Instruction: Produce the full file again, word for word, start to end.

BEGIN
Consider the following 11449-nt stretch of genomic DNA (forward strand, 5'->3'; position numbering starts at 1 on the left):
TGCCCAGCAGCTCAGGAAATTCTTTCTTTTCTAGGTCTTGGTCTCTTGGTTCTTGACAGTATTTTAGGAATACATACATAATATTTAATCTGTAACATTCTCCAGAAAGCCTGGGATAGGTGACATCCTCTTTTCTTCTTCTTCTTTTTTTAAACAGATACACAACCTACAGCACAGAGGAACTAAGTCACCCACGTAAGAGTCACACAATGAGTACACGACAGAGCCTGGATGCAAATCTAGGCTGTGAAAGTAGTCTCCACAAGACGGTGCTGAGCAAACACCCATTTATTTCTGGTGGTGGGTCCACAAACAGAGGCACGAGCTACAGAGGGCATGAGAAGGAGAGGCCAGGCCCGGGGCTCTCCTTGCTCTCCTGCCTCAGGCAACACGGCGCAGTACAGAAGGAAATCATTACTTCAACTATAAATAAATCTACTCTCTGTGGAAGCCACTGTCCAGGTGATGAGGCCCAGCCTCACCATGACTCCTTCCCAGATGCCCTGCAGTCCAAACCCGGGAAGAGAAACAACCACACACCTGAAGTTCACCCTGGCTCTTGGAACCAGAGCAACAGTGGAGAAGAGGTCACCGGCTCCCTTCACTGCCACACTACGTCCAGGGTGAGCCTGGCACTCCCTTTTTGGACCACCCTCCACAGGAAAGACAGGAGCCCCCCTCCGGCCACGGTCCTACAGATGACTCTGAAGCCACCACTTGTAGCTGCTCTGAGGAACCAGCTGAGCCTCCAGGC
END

Consider the following 11449-nt stretch of genomic DNA (forward strand, 5'->3'; position numbering starts at 1 on the left):
TGCCCAGCAGCTCAGGAAATTCTTTCTTTTCTAGGTCTTGGTCTCTTGGTTCTTGACAGTATTTTAGGAATACATACATAATATTTAATCTGTAACATTCTCCAGAAAGCCTGGGATAGGTGACATCCTCTTTTCTTCTTCTTCTTTTTTTAAACAGATACACAACCTACAGCACAGAGGAACTAAGTCACCCACGTAAGAGTCACACAATGAGTACACGACAGAGCCTGGATGCAAATCTAGGCTGTGAAAGTAGTCTCCACAAGACGGTGCTGAGCAAACACCCATTTATTTCTGGTGGTGGGTCCACAAACAGAGGCACGAGCTACAGAGGGCATGAGAAGGAGAGGCCAGGCCCGGGGCTCTCCTTGCTCTCCTGCCTCAGGCAACACGGCGCAGTACAGAAGGAAATCATTACTTCAACTATAAATAAATCTACTCTCTGTGGAAGCCACTGTCCAGGTGATGAGGCCCAGCCTCACCATGACTCCTTCCCAGATGCCCTGCAGTCCAAACCCGGGAAGAGAAACAACCACACACCTGAAGTTCACCCTGGCTCTTGGAACCAGAGCAACAGTGGAGAAGAGGTCACCGGCTCCCTTCACTGCCACACTACGTCCAGGGTGAGCCTGGCACTCCCTTTTTGGACCACCCTCCACAGGAAAGACAGGAGCCCCCCTCCGGCCACGGTCCTACAGATGACTCTGAAGCCACCACTTGTAGCTGCTCTGAGGAACCAGCTGAGCCTCCAGGC